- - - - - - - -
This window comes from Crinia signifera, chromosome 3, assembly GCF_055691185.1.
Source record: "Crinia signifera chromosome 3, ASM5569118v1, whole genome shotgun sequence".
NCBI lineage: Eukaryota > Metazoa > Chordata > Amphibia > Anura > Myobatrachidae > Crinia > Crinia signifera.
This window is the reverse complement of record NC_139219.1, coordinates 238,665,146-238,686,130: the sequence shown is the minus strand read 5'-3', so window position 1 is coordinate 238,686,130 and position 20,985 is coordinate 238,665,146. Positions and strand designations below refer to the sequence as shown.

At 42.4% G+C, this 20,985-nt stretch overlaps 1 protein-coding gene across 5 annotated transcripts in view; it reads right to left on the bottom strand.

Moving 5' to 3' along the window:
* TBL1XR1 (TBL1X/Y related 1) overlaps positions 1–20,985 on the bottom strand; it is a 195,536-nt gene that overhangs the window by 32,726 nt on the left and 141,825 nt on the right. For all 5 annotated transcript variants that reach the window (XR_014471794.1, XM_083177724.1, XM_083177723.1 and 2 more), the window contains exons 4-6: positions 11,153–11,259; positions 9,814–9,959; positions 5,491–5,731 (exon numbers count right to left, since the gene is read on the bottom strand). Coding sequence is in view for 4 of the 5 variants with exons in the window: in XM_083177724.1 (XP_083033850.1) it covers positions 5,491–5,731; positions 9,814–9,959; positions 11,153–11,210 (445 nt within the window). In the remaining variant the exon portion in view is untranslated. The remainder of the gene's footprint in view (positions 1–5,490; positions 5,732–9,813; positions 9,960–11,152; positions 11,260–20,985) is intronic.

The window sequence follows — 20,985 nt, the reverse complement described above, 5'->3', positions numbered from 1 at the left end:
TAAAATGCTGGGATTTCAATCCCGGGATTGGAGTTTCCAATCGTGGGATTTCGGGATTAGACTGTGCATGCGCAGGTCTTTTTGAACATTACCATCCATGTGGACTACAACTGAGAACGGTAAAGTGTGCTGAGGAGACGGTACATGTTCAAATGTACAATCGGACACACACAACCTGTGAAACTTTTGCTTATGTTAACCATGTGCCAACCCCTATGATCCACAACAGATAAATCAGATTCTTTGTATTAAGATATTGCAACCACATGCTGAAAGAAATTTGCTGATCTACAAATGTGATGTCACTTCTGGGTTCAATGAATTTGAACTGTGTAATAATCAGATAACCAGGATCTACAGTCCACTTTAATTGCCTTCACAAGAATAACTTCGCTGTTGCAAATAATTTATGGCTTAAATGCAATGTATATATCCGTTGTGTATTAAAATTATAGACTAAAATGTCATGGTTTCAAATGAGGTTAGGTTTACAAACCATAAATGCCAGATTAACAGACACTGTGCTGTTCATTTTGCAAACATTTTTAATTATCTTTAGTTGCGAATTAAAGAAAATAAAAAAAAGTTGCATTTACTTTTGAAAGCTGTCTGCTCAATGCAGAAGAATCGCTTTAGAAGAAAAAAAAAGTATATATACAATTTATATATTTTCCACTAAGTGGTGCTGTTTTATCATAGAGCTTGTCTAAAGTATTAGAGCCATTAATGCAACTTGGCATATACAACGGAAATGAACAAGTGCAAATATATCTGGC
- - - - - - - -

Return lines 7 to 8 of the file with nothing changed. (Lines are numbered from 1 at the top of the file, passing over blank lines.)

* TBL1XR1 (TBL1X/Y related 1) overlaps positions 1–20,985 on the bottom strand; it is a 195,536-nt gene that overhangs the window by 32,726 nt on the left and 141,825 nt on the right. For all 5 annotated transcript variants that reach the window (XR_014471794.1, XM_083177724.1, XM_083177723.1 and 2 more), the window contains exons 4-6: positions 11,153–11,259; positions 9,814–9,959; positions 5,491–5,731 (exon numbers count right to left, since the gene is read on the bottom strand). Coding sequence is in view for 4 of the 5 variants with exons in the window: in XM_083177724.1 (XP_083033850.1) it covers positions 5,491–5,731; positions 9,814–9,959; positions 11,153–11,210 (445 nt within the window). In the remaining variant the exon portion in view is untranslated. The remainder of the gene's footprint in view (positions 1–5,490; positions 5,732–9,813; positions 9,960–11,152; positions 11,260–20,985) is intronic.

The window sequence follows — 20,985 nt, the reverse complement described above, 5'->3', positions numbered from 1 at the left end: